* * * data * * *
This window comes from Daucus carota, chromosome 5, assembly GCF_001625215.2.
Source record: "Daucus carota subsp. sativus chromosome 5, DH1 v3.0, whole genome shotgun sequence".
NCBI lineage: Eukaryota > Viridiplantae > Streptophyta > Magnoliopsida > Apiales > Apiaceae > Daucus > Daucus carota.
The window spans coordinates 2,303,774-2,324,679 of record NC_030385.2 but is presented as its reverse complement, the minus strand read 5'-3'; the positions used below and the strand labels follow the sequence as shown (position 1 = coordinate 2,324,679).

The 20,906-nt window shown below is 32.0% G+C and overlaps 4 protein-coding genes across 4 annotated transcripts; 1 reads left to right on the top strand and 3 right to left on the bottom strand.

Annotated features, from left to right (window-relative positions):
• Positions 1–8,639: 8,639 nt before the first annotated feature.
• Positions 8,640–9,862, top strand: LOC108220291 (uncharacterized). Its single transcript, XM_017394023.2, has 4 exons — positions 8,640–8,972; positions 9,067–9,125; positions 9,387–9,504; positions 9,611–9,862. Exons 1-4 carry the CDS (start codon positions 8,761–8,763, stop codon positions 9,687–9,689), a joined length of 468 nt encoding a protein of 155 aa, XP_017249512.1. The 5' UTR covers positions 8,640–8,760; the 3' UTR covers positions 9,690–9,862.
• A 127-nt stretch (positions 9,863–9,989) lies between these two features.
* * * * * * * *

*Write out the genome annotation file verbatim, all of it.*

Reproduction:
This window comes from Daucus carota, chromosome 5, assembly GCF_001625215.2.
Source record: "Daucus carota subsp. sativus chromosome 5, DH1 v3.0, whole genome shotgun sequence".
NCBI lineage: Eukaryota > Viridiplantae > Streptophyta > Magnoliopsida > Apiales > Apiaceae > Daucus > Daucus carota.
The window spans coordinates 2,303,774-2,324,679 of record NC_030385.2 but is presented as its reverse complement, the minus strand read 5'-3'; the positions used below and the strand labels follow the sequence as shown (position 1 = coordinate 2,324,679).

The 20,906-nt window shown below is 32.0% G+C and overlaps 4 protein-coding genes across 4 annotated transcripts; 1 reads left to right on the top strand and 3 right to left on the bottom strand.

Annotated features, from left to right (window-relative positions):
• Positions 1–8,639: 8,639 nt before the first annotated feature.
• Positions 8,640–9,862, top strand: LOC108220291 (uncharacterized). Its single transcript, XM_017394023.2, has 4 exons — positions 8,640–8,972; positions 9,067–9,125; positions 9,387–9,504; positions 9,611–9,862. Exons 1-4 carry the CDS (start codon positions 8,761–8,763, stop codon positions 9,687–9,689), a joined length of 468 nt encoding a protein of 155 aa, XP_017249512.1. The 5' UTR covers positions 8,640–8,760; the 3' UTR covers positions 9,690–9,862.
• A 127-nt stretch (positions 9,863–9,989) lies between these two features.